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Velasco-Fernandez R.,Autonomous University of Barcelona | Ramos-Martin J.,Institute Altos Estudios Nacionales | Giampietro M.,Autonomous University of Barcelona | Giampietro M.,Catalan Institution for Research and Advanced Studies
Renewable and Sustainable Energy Reviews | Year: 2015

This paper presents a comparison of the changes in the energetic metabolic pattern of China and India, the two most populated countries in the world, with two economies undergoing an important economic transition. The comparison of the changes in the energetic metabolic pattern has the scope to characterize and explain a bifurcation in their evolutionary path in the recent years, using the Multi-Scale Integrated Analysis of Societal and Ecosystem Metabolism (MuSIASEM) approach. The analysis shows an impressive transformation of China's energy metabolism determined by the joining of the WTO in 2001. Since then, China became the largest factory of the world with a generalized capitalization of all sectors, especially the industrial sector, boosting economic labor productivity as well as total energy consumption. India, on the contrary, lags behind when considering these factors. Looking at changes in the household sector (energy metabolism associated with final consumption) in the case of China, the energetic metabolic rate (EMR) soared in the last decade, also thanks to a reduced growth of population, whereas in India it remained stagnant for the last 40 years. This analysis indicates a big challenge for India for the next decade. In the light of the data analyzed both countries will continue to require strong injections of technical capital requiring a continuous increase in their total energy consumption. When considering the size of these economies it is easy to guess that this may induce a dramatic increase in the price of energy, an event that at the moment will penalize much more the chance of a quick economic development of India. © 2014 Elsevier Ltd. All rights reserved.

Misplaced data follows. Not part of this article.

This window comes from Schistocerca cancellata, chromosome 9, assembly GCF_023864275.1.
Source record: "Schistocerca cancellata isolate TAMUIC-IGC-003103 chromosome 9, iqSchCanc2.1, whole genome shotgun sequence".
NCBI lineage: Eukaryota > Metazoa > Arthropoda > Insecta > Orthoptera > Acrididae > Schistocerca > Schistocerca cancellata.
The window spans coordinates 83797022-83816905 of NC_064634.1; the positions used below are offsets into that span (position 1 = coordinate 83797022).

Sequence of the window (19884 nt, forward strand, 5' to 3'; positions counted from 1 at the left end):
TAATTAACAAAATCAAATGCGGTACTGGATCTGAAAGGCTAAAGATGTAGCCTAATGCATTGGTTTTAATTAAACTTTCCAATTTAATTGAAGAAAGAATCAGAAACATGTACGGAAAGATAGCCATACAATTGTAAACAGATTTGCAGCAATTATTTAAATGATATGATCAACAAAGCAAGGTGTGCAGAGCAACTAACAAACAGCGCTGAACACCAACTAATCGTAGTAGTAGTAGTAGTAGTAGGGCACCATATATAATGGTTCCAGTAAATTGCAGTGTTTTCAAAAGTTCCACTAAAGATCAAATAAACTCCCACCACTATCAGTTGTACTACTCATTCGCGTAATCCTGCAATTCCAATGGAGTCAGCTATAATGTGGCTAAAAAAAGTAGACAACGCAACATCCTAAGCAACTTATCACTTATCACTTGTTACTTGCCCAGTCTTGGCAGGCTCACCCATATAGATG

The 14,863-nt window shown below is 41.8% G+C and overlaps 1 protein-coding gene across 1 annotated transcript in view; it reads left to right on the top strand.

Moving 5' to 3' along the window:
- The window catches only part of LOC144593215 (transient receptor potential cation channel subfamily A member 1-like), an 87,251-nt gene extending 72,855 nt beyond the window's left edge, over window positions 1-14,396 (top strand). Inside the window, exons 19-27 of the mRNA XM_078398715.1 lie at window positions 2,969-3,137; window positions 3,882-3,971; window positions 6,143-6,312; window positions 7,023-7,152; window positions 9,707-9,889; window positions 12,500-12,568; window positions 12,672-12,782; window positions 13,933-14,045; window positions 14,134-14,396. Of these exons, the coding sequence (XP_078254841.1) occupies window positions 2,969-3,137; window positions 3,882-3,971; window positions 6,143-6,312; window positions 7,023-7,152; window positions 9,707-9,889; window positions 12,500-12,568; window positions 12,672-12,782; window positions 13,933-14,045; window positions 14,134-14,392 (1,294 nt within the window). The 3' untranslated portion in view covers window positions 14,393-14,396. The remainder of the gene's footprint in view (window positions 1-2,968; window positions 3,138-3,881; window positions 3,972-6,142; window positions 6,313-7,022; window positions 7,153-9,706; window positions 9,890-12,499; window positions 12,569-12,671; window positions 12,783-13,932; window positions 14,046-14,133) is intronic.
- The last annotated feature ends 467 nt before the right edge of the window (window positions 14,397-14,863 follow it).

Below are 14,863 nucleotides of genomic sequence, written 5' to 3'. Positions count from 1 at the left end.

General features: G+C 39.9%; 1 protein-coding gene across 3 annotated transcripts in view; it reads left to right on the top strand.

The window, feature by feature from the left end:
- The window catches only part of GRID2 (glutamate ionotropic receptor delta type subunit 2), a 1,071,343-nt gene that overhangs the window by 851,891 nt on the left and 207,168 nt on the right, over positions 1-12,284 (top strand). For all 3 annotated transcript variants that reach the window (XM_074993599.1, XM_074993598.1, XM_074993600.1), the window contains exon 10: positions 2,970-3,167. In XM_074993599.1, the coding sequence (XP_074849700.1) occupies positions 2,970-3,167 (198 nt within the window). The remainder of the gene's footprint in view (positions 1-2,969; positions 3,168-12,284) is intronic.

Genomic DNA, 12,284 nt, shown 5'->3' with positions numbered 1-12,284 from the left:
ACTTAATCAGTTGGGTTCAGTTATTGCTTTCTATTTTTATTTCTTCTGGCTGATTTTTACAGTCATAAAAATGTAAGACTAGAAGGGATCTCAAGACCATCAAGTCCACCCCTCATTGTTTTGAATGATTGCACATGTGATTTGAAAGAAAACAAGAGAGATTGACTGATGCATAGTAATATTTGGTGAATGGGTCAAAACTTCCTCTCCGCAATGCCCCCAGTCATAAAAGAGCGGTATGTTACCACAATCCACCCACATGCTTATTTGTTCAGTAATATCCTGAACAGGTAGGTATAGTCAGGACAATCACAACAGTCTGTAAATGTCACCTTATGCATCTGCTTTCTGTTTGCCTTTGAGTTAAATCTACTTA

Sierra J.C.,Institute Altos Estudios Nacionales
Energy Policy | Year: 2016

Road transport is one of the sectors with highest energy consumptions in the planet, with large dependence of fossil fuels, and contribution for global greenhouse gas emissions. Although, Latin America is not a high-energy consumer, its share in global consumption is expected to grow, especially in the transportation sector. This make essential for developing countries the adoption of better policies to identify the vehicle groups with largest fuel demands. The present study describes the VKT technique to disaggregate road transport energy consumption by vehicle type, applied to the road transportation system of Ecuador. It also describes the procedures performed to estimate the variables required to run the model, and some of the practical applications that be used to create public policies. Results show as the biggest fuel consumers the heavy-duty freight cargo, followed by light duty vehicles. The estimation of greenhouse gas emissions evidence that road transport released 14.3 million tons of CO2 in 2012. When fuel consumption is compared by it costs, it can be confirmed that Ecuadorean Government covered, through subsidies, for 68% of the annual fuel costs of national road transport, demonstrating the importance of restructuring these expenditures in order to achieve an efficient road transport system. © 2016 Elsevier Ltd.


Melo C.J.,Florida International University | Melo C.J.,Institute Altos Estudios Nacionales | Hollander G.M.,Florida International University
Journal of Rural Studies | Year: 2013